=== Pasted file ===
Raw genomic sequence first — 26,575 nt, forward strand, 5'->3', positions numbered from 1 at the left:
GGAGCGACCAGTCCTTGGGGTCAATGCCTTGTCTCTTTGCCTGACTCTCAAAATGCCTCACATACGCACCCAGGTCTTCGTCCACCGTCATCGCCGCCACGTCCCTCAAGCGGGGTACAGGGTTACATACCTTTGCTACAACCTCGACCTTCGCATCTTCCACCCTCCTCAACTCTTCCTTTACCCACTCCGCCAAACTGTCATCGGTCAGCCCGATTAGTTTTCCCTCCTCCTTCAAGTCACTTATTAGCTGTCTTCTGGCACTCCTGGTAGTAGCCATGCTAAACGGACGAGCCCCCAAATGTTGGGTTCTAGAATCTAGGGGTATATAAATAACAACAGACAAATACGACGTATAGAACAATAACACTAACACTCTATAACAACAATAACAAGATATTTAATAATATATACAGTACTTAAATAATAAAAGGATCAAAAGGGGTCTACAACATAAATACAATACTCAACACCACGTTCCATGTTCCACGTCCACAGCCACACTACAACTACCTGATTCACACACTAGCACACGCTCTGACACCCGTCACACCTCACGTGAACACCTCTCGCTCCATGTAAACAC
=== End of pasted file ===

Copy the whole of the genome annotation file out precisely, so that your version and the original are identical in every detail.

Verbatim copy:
Raw genomic sequence first — 26,575 nt, forward strand, 5'->3', positions numbered from 1 at the left:
GGAGCGACCAGTCCTTGGGGTCAATGCCTTGTCTCTTTGCCTGACTCTCAAAATGCCTCACATACGCACCCAGGTCTTCGTCCACCGTCATCGCCGCCACGTCCCTCAAGCGGGGTACAGGGTTACATACCTTTGCTACAACCTCGACCTTCGCATCTTCCACCCTCCTCAACTCTTCCTTTACCCACTCCGCCAAACTGTCATCGGTCAGCCCGATTAGTTTTCCCTCCTCCTTCAAGTCACTTATTAGCTGTCTTCTGGCACTCCTGGTAGTAGCCATGCTAAACGGACGAGCCCCCAAATGTTGGGTTCTAGAATCTAGGGGTATATAAATAACAACAGACAAATACGACGTATAGAACAATAACACTAACACTCTATAACAACAATAACAAGATATTTAATAATATATACAGTACTTAAATAATAAAAGGATCAAAAGGGGTCTACAACATAAATACAATACTCAACACCACGTTCCATGTTCCACGTCCACAGCCACACTACAACTACCTGATTCACACACTAGCACACGCTCTGACACCCGTCACACCTCACGTGAACACCTCTCGCTCCATGTAAACAC